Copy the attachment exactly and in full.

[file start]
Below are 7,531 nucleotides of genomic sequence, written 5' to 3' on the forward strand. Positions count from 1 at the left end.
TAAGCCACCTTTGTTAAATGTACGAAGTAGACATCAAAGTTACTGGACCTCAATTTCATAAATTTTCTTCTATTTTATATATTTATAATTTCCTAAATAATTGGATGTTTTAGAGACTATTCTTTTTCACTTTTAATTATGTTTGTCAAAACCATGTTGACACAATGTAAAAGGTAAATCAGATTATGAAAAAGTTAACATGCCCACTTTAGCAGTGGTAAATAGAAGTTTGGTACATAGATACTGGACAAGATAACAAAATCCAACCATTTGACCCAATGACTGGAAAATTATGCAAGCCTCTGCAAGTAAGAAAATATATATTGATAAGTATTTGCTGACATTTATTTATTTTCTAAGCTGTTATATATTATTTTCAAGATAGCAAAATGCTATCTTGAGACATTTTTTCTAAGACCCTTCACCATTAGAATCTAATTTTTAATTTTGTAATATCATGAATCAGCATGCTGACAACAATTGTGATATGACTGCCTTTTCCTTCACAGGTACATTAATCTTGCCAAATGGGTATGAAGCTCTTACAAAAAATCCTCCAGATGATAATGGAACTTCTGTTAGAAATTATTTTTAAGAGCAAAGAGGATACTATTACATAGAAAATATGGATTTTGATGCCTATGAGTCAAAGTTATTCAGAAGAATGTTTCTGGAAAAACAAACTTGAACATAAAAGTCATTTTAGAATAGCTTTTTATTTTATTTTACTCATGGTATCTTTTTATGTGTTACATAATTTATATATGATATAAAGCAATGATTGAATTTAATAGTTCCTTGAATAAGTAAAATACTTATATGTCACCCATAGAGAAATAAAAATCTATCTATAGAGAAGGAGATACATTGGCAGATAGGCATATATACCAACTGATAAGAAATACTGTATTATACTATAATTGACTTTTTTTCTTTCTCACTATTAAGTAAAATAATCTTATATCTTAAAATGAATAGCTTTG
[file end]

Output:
Below are 7,531 nucleotides of genomic sequence, written 5' to 3' on the forward strand. Positions count from 1 at the left end.
TAAGCCACCTTTGTTAAATGTACGAAGTAGACATCAAAGTTACTGGACCTCAATTTCATAAATTTTCTTCTATTTTATATATTTATAATTTCCTAAATAATTGGATGTTTTAGAGACTATTCTTTTTCACTTTTAATTATGTTTGTCAAAACCATGTTGACACAATGTAAAAGGTAAATCAGATTATGAAAAAGTTAACATGCCCACTTTAGCAGTGGTAAATAGAAGTTTGGTACATAGATACTGGACAAGATAACAAAATCCAACCATTTGACCCAATGACTGGAAAATTATGCAAGCCTCTGCAAGTAAGAAAATATATATTGATAAGTATTTGCTGACATTTATTTATTTTCTAAGCTGTTATATATTATTTTCAAGATAGCAAAATGCTATCTTGAGACATTTTTTCTAAGACCCTTCACCATTAGAATCTAATTTTTAATTTTGTAATATCATGAATCAGCATGCTGACAACAATTGTGATATGACTGCCTTTTCCTTCACAGGTACATTAATCTTGCCAAATGGGTATGAAGCTCTTACAAAAAATCCTCCAGATGATAATGGAACTTCTGTTAGAAATTATTTTTAAGAGCAAAGAGGATACTATTACATAGAAAATATGGATTTTGATGCCTATGAGTCAAAGTTATTCAGAAGAATGTTTCTGGAAAAACAAACTTGAACATAAAAGTCATTTTAGAATAGCTTTTTATTTTATTTTACTCATGGTATCTTTTTATGTGTTACATAATTTATATATGATATAAAGCAATGATTGAATTTAATAGTTCCTTGAATAAGTAAAATACTTATATGTCACCCATAGAGAAATAAAAATCTATCTATAGAGAAGGAGATACATTGGCAGATAGGCATATATACCAACTGATAAGAAATACTGTATTATACTATAATTGACTTTTTTTCTTTCTCACTATTAAGTAAAATAATCTTATATCTTAAAATGAATAGCTTTG